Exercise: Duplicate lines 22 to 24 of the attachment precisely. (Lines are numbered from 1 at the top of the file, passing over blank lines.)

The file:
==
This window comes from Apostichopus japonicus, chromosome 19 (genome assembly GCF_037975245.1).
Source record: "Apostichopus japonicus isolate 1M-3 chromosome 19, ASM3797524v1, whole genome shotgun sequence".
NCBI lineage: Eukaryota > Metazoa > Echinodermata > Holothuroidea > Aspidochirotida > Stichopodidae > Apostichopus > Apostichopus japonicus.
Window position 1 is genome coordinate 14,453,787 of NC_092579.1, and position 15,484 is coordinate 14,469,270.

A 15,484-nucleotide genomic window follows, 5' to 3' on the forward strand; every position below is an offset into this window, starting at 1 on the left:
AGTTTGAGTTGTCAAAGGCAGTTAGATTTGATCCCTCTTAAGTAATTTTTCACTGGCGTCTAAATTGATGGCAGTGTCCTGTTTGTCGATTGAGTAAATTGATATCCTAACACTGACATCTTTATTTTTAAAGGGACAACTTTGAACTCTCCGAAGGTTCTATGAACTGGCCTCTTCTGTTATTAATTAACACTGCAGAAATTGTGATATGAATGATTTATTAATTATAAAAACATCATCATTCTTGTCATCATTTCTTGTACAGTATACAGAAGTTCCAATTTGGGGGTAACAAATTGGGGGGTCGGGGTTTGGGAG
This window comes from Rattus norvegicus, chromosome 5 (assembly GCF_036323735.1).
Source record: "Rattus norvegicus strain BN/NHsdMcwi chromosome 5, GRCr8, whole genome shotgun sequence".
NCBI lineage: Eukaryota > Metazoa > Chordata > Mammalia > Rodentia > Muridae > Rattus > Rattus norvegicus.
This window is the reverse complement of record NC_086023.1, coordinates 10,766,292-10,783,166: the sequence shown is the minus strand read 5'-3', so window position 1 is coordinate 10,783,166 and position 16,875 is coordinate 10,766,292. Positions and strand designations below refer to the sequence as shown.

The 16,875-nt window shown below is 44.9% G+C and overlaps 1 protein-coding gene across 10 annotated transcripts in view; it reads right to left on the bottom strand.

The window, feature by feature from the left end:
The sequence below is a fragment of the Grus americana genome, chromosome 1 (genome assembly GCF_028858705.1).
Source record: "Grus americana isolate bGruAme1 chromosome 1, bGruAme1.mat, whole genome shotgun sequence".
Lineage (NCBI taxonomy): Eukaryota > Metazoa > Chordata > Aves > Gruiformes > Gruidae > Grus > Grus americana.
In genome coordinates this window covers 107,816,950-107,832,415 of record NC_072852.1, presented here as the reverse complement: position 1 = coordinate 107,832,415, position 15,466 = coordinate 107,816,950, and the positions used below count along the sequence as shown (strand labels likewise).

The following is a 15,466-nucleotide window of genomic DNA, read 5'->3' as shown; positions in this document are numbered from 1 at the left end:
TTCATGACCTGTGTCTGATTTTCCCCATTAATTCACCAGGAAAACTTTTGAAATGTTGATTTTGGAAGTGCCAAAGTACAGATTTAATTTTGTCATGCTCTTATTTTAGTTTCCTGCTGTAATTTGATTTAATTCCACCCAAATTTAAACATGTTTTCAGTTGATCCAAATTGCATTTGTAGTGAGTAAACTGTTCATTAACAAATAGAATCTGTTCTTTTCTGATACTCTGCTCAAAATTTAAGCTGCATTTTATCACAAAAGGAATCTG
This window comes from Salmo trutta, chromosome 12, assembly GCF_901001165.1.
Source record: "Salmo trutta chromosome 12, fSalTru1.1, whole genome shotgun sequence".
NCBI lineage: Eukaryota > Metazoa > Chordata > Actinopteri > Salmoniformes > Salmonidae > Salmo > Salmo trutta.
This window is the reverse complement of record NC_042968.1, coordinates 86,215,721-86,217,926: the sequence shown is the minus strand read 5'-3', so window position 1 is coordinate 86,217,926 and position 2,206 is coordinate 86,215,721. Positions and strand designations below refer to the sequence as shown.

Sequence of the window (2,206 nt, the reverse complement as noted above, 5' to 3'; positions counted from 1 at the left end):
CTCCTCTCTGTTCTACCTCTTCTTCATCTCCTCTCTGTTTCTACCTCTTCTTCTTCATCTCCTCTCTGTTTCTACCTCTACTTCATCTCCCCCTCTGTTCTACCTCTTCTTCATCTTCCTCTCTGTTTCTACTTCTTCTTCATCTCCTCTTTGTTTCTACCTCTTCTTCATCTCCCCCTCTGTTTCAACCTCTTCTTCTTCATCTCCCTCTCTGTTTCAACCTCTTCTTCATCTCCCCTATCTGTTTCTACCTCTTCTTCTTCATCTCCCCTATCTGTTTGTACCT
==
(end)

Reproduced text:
This window is the reverse complement of record NC_042968.1, coordinates 86,215,721-86,217,926: the sequence shown is the minus strand read 5'-3', so window position 1 is coordinate 86,217,926 and position 2,206 is coordinate 86,215,721. Positions and strand designations below refer to the sequence as shown.

Sequence of the window (2,206 nt, the reverse complement as noted above, 5' to 3'; positions counted from 1 at the left end):
CTCCTCTCTGTTCTACCTCTTCTTCATCTCCTCTCTGTTTCTACCTCTTCTTCTTCATCTCCTCTCTGTTTCTACCTCTACTTCATCTCCCCCTCTGTTCTACCTCTTCTTCATCTTCCTCTCTGTTTCTACTTCTTCTTCATCTCCTCTTTGTTTCTACCTCTTCTTCATCTCCCCCTCTGTTTCAACCTCTTCTTCTTCATCTCCCTCTCTGTTTCAACCTCTTCTTCATCTCCCCTATCTGTTTCTACCTCTTCTTCTTCATCTCCCCTATCTGTTTGTACCT